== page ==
2. He declares a clear message using language they will understand.

‘What therefore you worship as unknown, this I proclaim to you. 24 The God who made the world and everything in it, being Lord of heaven and earth, does not live in temples made by man, 25 nor is he served by human hands, as though he needed anything, since he himself gives to all mankind life and breath and everything. 26 And he made from one man every nation of mankind to live on all the face of the earth, having determined allotted periods and the boundaries of their dwelling place, 27 that they should seek God, in the hope that they might feel their way toward him and find him.’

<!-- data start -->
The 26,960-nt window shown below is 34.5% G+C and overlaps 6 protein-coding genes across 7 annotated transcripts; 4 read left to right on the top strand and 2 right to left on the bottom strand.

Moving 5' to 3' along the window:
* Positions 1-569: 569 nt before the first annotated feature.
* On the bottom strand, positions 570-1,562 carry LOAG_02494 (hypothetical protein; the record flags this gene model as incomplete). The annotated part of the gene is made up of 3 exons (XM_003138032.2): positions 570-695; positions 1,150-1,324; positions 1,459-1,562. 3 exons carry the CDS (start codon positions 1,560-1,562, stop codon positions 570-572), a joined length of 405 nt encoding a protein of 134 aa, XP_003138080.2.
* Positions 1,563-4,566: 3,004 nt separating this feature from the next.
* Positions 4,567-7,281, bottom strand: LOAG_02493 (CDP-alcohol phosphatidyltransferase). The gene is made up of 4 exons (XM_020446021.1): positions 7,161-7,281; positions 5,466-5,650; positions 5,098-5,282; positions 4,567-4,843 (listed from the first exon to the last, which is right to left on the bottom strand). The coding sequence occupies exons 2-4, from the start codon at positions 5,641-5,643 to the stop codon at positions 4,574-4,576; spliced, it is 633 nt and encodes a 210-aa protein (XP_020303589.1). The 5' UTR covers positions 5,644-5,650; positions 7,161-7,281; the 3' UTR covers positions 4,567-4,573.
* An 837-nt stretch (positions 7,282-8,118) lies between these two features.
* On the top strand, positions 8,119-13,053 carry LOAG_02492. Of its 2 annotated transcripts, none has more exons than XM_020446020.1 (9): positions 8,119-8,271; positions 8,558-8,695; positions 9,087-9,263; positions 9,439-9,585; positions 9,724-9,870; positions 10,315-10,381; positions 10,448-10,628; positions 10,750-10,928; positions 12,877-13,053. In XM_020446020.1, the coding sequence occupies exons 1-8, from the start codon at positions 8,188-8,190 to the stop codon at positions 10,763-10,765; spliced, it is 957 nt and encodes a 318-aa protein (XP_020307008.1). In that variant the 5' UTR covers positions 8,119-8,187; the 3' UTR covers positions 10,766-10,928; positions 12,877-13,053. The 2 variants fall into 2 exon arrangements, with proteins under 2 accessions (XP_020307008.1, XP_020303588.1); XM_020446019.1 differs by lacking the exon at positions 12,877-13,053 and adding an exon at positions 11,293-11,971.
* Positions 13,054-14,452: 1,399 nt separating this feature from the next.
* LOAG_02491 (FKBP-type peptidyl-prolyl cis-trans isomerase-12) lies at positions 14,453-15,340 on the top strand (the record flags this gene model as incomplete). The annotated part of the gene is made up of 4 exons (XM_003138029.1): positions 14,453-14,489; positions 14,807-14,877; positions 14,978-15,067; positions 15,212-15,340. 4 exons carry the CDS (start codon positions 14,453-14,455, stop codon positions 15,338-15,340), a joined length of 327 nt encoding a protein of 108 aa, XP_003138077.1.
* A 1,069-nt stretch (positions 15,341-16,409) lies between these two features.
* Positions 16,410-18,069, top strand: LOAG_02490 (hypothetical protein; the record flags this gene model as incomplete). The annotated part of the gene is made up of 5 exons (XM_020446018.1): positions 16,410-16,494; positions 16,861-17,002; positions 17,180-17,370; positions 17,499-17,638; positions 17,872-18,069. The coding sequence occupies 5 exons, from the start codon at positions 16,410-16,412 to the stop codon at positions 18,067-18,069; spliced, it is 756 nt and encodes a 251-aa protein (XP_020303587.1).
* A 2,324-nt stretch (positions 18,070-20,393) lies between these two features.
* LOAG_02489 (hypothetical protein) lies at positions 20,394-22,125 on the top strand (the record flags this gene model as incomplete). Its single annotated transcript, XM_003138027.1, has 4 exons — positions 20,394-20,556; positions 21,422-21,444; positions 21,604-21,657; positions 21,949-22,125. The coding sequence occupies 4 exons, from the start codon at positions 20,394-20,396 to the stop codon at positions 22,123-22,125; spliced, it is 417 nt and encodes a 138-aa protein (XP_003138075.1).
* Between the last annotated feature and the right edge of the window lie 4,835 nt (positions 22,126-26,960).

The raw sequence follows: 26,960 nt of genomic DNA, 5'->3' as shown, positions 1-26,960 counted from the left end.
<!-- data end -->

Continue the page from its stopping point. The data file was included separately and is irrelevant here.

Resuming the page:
Notice too the focus on humankind. Paul’s message is written from a universal (rather than universalistic) perspective. He does bring in some good teaching – that God is creator and Sustainer, and determines where we all live on the earth i.e. He’s in control of nations (This doesn’t mean that harsh dictators have God’s support (Nebuchadnezzar was removed from office by God), rather that God is in control of the movements of nations. Cyrus, Emperor of Persia, is called ‘the LORD’s anointed’ (literally ‘Messiah’) in Isaiah 45:1 because he brought freedom for the Jews to go back to their land and rebuilt Jerusalem and the temple cf. Amos 9:7 "Are you not like the Cushites to me, O people of Israel?" declares the LORD. "Did I not bring up Israel from the land of Egypt, and the Philistines from Caphtor and the Syrians from Kir?). These are parts of the Good News that we often skip, assuming that people already know the basics. But in many cases they don’t. Notice that Paul doesn’t preach a message that only appeals to individuals. His gospel is always one for people groups, whether Jewish or ‘Greek’ (gentile) in orientation. One reason we only see ones and twos come to the Lord is that we pretend that the gospel is for individuals (and the ongoing effect is that many think they can be a Christian but not go to church). It isn’t! It’s for humankind! The sooner we preach that the better – the more biblical we will be, and the more true to the Good News about Jesus the Messiah.